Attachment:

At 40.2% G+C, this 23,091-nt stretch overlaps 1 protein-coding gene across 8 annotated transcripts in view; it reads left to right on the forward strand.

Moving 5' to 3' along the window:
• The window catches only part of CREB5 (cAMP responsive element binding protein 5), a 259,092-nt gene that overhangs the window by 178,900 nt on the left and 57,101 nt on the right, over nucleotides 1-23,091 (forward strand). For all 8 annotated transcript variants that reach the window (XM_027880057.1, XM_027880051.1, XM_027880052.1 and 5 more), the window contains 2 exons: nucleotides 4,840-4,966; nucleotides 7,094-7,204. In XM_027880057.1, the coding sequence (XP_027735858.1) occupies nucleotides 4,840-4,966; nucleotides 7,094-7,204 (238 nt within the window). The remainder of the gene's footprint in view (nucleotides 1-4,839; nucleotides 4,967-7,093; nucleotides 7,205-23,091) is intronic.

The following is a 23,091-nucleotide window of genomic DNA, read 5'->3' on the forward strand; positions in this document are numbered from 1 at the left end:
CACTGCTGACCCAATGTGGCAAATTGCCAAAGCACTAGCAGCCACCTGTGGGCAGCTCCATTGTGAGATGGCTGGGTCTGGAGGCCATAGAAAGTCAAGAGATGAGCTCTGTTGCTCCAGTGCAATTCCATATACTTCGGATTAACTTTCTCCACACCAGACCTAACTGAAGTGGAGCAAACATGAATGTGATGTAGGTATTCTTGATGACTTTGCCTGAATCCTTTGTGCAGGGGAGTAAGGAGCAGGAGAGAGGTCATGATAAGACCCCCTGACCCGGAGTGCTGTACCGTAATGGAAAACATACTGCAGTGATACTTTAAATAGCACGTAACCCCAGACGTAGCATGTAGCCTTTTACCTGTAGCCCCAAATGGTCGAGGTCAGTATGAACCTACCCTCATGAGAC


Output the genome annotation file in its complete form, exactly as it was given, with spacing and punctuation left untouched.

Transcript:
At 40.2% G+C, this 23,091-nt stretch overlaps 1 protein-coding gene across 8 annotated transcripts in view; it reads left to right on the forward strand.

Moving 5' to 3' along the window:
• The window catches only part of CREB5 (cAMP responsive element binding protein 5), a 259,092-nt gene that overhangs the window by 178,900 nt on the left and 57,101 nt on the right, over nucleotides 1-23,091 (forward strand). For all 8 annotated transcript variants that reach the window (XM_027880057.1, XM_027880051.1, XM_027880052.1 and 5 more), the window contains 2 exons: nucleotides 4,840-4,966; nucleotides 7,094-7,204. In XM_027880057.1, the coding sequence (XP_027735858.1) occupies nucleotides 4,840-4,966; nucleotides 7,094-7,204 (238 nt within the window). The remainder of the gene's footprint in view (nucleotides 1-4,839; nucleotides 4,967-7,093; nucleotides 7,205-23,091) is intronic.

The following is a 23,091-nucleotide window of genomic DNA, read 5'->3' on the forward strand; positions in this document are numbered from 1 at the left end:
CACTGCTGACCCAATGTGGCAAATTGCCAAAGCACTAGCAGCCACCTGTGGGCAGCTCCATTGTGAGATGGCTGGGTCTGGAGGCCATAGAAAGTCAAGAGATGAGCTCTGTTGCTCCAGTGCAATTCCATATACTTCGGATTAACTTTCTCCACACCAGACCTAACTGAAGTGGAGCAAACATGAATGTGATGTAGGTATTCTTGATGACTTTGCCTGAATCCTTTGTGCAGGGGAGTAAGGAGCAGGAGAGAGGTCATGATAAGACCCCCTGACCCGGAGTGCTGTACCGTAATGGAAAACATACTGCAGTGATACTTTAAATAGCACGTAACCCCAGACGTAGCATGTAGCCTTTTACCTGTAGCCCCAAATGGTCGAGGTCAGTATGAACCTACCCTCATGAGAC